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Not suitable under 12; parental guidance to 15 (adult themes, violence)
This topic contains:
|Children under 12||Not suitable due to adult themes and violence.|
|Children aged 12–15||Parental guidance recommended due to adult themes and violence.|
|Children over the age of 15||Ok for this age group.|
This section contains details about the movie, including its classification by the Australian Government Classification Board and the associated consumer advice lines.
|Name of movie:||Apollo 10 1/2: A Space Age Childhood|
|Consumer advice lines:||Blood and Gore|
This review of the movie contains the following information:
Stanley (voice of Jack Black) narrates the story of his childhood, growing up in Houston, Texas. The story is set in 1969, the time of the first moon landing, when Houston was a brand new town; families were large because contraception wasn't widely used; kids played mostly outdoors and travelled sitting in the back of a Ute; Dad drove while drinking a can of beer; Mum continuously smoked; and breakfast cereals were covered in spoonfuls of sugar.
Stan (voice of Milo Coy) was the youngest of six kids who grew up in a town dominated by the Space Station which employed most of the adult population of Houston. Stan had a great imagination and exaggerated many a tale, including that his father (voice of Bill Wise) was an astronaut, when in fact he worked in shipping and delivery at NASA. Stan often found himself in trouble at school for lying or for being rude. So one day when two men from NASA come to recruit Stan to test their spaceship, which has inadvertently been made too small, Stan is happy to agree. The only problem is that it's top secret and Stan isn't able to tell anyone at all – his family will only know that he's at summer camp. In parallel with the first official trip to the moon, Stan has his own adventure, pre-dating the first steps on the moon.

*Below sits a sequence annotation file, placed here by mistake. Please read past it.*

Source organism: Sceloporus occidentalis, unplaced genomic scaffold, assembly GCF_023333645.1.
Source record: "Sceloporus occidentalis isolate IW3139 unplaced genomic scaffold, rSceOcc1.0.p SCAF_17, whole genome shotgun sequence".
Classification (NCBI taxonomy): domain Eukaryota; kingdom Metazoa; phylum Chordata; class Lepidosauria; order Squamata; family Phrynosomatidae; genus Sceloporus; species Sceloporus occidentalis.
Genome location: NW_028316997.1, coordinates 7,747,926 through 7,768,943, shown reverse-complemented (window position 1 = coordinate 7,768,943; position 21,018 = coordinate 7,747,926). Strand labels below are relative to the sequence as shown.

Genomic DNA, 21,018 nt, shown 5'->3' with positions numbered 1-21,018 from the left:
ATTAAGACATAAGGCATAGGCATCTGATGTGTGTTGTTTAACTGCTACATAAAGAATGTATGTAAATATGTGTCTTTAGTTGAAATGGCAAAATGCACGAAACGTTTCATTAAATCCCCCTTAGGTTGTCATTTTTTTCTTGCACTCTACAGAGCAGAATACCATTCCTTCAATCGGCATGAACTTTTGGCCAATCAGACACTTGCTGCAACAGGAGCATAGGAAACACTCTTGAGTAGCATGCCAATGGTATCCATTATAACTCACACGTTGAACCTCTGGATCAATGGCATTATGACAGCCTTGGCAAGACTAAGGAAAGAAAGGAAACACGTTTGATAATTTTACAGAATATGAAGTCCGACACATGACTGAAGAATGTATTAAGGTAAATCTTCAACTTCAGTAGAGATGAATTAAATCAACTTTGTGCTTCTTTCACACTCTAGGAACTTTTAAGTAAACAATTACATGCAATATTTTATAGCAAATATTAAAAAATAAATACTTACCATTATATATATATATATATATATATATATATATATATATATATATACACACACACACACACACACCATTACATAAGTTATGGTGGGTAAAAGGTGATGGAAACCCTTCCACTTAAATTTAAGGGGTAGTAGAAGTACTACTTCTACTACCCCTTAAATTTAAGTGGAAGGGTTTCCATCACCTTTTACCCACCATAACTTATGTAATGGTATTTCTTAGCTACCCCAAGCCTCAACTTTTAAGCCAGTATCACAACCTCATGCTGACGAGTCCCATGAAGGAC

Children and adolescents may react adversely at different ages to themes of crime, suicide, drug and alcohol dependence, death, serious illness, family breakdown, death or separation from a parent, animal distress or cruelty to animals, children as victims, natural disasters and racism. Occasionally reviews may also signal themes that some parents may simply wish to know about.
Coming-of-age; 1960s; Childhood nostalgia; Space exploration; Fantasy.
Research shows that children are at risk of learning that violence is an acceptable means of conflict resolution when violence is glamourised, performed by an attractive hero, successful, has few real life consequences, is set in a comic context and / or is mostly perpetrated by male characters with female victims, or by one race against another.
Repeated exposure to violent content can reinforce the message that violence is an acceptable means of conflict resolution. Repeated exposure also increases the risks that children will become desensitised to the use of violence in real life or develop an exaggerated view about the prevalence and likelihood of violence in their own world.